Expressive Healing: Art Therapy for Autistic Children Trying to Understand Grief

Mec Rawlings

By Leigh Marcos

Loss and grief are a normal part of life. Explaining the concept of death and the grieving process to children can be difficult, and even more so when the child is on the autism spectrum. The idea of not being able to see or talk to the person who has died again can be very confusing and scary. All bereavements are individual, and there are many different methods that people find to help cope: likewise, children with ASD will need a range of ways to help them cope. One excellent method is art therapy.

What is art therapy?

Art therapy is used to help people process emotions, as sensory stimulation, and for healthy self-expression, and can be a useful coping mechanism for grieving people. The art can be a kind of language which helps to communicate concepts or themes with imagery, color, and patterns. Creating a concrete, visual representation of their feelings and emotions can be very helpful to children on the autism spectrum. For those who are grieving, it can be a useful outlet for overwhelming and strange emotions which they do not understand, and feel unable to communicate adequately through speech or writing. Art therapy helps to affirm these feelings and to promote an understanding that death is a natural part of life, and that the grieving process is normal and natural too.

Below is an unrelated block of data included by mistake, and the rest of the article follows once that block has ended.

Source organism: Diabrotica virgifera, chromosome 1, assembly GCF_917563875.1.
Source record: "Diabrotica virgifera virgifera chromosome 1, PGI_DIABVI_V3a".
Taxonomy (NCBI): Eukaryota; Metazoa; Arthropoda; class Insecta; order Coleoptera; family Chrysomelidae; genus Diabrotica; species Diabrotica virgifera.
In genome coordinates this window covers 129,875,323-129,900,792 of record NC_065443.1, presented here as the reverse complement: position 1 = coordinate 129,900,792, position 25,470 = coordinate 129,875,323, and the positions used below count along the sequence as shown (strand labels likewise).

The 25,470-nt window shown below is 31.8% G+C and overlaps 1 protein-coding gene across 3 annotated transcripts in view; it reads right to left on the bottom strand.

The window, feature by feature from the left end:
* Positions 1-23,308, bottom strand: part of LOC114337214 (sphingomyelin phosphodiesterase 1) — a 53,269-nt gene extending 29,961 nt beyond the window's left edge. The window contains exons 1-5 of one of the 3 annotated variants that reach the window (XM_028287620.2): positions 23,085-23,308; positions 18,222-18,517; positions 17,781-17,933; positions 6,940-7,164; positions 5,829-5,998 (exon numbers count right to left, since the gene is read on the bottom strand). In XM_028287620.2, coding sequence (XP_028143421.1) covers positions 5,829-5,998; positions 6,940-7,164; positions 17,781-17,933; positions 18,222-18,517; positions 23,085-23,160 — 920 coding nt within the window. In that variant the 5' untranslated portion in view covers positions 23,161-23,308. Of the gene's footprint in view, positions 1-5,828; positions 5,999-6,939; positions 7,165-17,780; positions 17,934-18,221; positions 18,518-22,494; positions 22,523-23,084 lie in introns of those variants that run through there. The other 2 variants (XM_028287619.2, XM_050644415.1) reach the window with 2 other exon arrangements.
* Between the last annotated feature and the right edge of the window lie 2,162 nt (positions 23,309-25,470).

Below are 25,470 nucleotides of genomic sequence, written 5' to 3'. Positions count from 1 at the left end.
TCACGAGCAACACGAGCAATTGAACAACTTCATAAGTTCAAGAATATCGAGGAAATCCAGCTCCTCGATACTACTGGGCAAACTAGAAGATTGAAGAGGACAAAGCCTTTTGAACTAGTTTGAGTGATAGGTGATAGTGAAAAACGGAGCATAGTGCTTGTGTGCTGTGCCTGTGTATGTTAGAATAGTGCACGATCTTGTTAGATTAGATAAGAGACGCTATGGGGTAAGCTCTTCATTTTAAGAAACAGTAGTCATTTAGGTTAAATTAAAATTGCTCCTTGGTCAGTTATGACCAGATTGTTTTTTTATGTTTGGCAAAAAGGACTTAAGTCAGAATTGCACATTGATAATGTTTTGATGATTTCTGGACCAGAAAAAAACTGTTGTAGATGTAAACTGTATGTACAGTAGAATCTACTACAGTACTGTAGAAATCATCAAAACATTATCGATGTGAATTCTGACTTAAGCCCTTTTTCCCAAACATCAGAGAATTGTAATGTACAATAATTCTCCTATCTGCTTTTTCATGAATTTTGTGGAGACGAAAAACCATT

Thinking in pictures

Difficulty with communication is one of the central characteristics of those on the autism spectrum, particularly with verbal self-expression. Art therapy helps to provide a communication method and outlet for emotions which does not require the spoken or written word. Some people on the autism spectrum (such as Temple Grandin) report “thinking in pictures”, so using methods which encourage this form of expression is important to make the grieving process more natural and accessible for them.

Accessing art therapy

Finding an art therapist who can help your child is something to be done sooner rather than later. Children with ASD thrive on routine, and having plenty of time to understand and process changes in their lives. The death of a loved one will undoubtedly be a shock, so introducing the concepts of death and grieving, and relevant coping mechanisms, sooner rather than later is a good idea.

Understanding death and coming to terms with the loss of a relative or friend will always be difficult for anyone; but being prepared with appropriate strategies to cope and outlets for emotions will help your ASD child to go through the process in a way which is more natural and understandable for them.

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Header Photo by Mec Rawlings on Unsplash

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